“Physicians should be aware that tattoo ink can look like the spread of cancer to the lymph nodes on diagnostic imaging — and unnecessary treatment can result.
“That is the take-home message from a case report of a 32-year-old woman with locally advanced cervical cancer.
“The 14 tattoos that extensively covered the legs of the mother of four had been applied over an 11-year period. Images included a black panther, the phrase ‘I’ve got baggage’ (with the image of a suitcase), and the title of a children’s show, Yo Gabba Gabba. The most recent tattoo had been applied 2 years before her presentation.
“As in many cases of locally advanced cervical cancer, imaging was performed before surgery to look for metastatic disease, according to Narine Grove, MD, and colleagues from the University of California, Irvine.”
In October 2013, Lisa Goldman had a dry cough that wouldn’t go away. “It was bad enough that I went to the doctor, which I don’t do very often,” she says. He ordered a chest radiograph, said her lungs were clear, prescribed codeine cough syrup, and sent her home.
But she kept coughing, so she kept coming back. On her second visit, her doctor said her airways were irritated and prescribed an inhaler and antibiotics. By her third visit, she’d begun to cough up a bit of blood, but her doctor just repeated that her airways were irritated and prescribed steroids. Continue reading…
“Breast biopsies are good at telling the difference between healthy tissue and cancer, but less reliable for identifying more subtle abnormalities, a new study finds.
“Because of the uncertainty, women whose results fall into the gray zone between normal and malignant — with diagnoses like ‘atypia’ or ‘ductal carcinoma in situ’ — should seek second opinions on their biopsies, researchers say. Misinterpretation can lead women to have surgery and other treatments they do not need, or to miss out on treatments they do need.
“The new findings, reported Tuesday in JAMA, challenge the common belief that a biopsy is the gold standard and will resolve any questions that might arise from an unclear mammogram or ultrasound.”
“Researchers at Memorial Sloan Kettering found that PET/CT imaging of patients younger than 40 who were initially diagnosed with stage I–III breast cancer resulted in change of diagnosis. As reported in the October issue of The Journal of Nuclear Medicine, while guidelines recommend FDG-PET/CT imaging only for women with stage III breast cancer, it can also help physicians more accurately diagnose young breast cancer patients initially diagnosed with earlier stages of the disease.
“Assessing if and how far breast cancer has spread throughout the body is what doctor’s refer to as staging. Most women nowadays are diagnosed at earlier stages, meaning stage 1 or 2 of possible 4 stages (stated Christopher Riedl, MD). Current National Comprehensive Cancer Network (NCCN) guidelines consider systemic FDG-PET/CT staging for only stage III breast cancer patients. More recently it has been debated whether factors other than stage should be considered in this decision. One such factor is patient age, as young breast cancer patients often have more aggressive tumors. In this study, a team of researchers from Memorial Sloan Kettering Cancer Center in New York evaluated for the first time the impact of FDG PET/CT staging specifically in a young patient cohort. The study suggests that breast cancer patients under the age of 40 may benefit from systemic staging with FDG PET/CT at earlier stages than NCCN guidelines suggest.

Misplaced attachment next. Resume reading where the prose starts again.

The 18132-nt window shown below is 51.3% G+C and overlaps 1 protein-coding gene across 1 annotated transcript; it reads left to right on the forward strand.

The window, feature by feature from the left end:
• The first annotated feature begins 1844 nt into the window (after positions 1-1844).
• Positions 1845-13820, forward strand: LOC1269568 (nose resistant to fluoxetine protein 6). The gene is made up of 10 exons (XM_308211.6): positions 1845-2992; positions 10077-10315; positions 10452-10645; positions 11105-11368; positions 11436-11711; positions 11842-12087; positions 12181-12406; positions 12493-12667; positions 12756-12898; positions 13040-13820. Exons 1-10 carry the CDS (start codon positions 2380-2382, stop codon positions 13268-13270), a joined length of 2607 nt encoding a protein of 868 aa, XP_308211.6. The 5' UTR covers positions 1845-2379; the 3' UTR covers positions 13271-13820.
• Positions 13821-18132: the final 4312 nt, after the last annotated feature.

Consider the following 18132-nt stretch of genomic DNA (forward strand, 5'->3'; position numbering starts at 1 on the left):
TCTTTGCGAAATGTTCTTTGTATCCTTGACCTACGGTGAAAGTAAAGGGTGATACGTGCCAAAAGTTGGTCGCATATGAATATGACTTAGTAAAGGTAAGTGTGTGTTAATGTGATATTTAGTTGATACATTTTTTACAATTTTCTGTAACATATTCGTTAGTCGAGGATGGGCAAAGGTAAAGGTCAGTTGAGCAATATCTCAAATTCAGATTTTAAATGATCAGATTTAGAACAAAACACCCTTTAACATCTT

” ‘Proper staging right after the breast cancer has first been diagnosed will help doctors make the right treatment decisions. And figuring out which breast cancer patients will benefit most from this “advanced staging” with FDG PET/CT helps us to improve patient care while avoiding unnecessary tests,’ stated Christopher Riedl, MD, one of the team’s lead researchers. ‘Our data suggest that women younger than 40 may benefit from PET/CT staging at earlier stages than doctors previously believed.’ “
“A new analysis of published studies found that FDG-PET technology is less accurate in diagnosing lung cancer versus benign disease in regions where infections like histoplasmosis or tuberculosis are common. Misdiagnosis of lung lesions suspicious for cancer could lead to unnecessary tests and surgeries for patients, with additional potential complications and mortality.
“Histoplasmosis and other fungal diseases are linked to fungi that are often concentrated in bird droppings and are found in soils.
“The study by investigators at Vanderbilt University and the Tennessee Valley Healthcare System-Veterans Affairs was led by Vanderbilt first author Stephen Deppen, Ph.D., and principal investigator Eric Grogan, M.D., MPH, and appeared in the Sept. 24 issue of JAMA.
“Positron emission tomography (PET) combined with fludeoxyglucose F18 (FDG) is currently recommended for the noninvasive diagnosis of lung nodules suspicious for lung cancer. To estimate FDG-PET diagnostic accuracy, the authors reviewed lung cancer abstracts published in a 14 year period and included 70 studies in the meta-analysis. The studies included 8,511 nodules, 60 percent of which were malignant.”
“Investigators of the COSMOS (Continuous Observation of SMOking Subjects) study show good compliance and patient survival outcomes using a 5-year low-dose computed tomography (LDCT) screening protocol in individuals at high-risk of developing lung cancer. This protocol had fewer patients requiring further diagnostic follow-up compared to other studies, including the National Lung Cancer Screening Trial (NLST), with a minimal number of incorrect diagnoses.”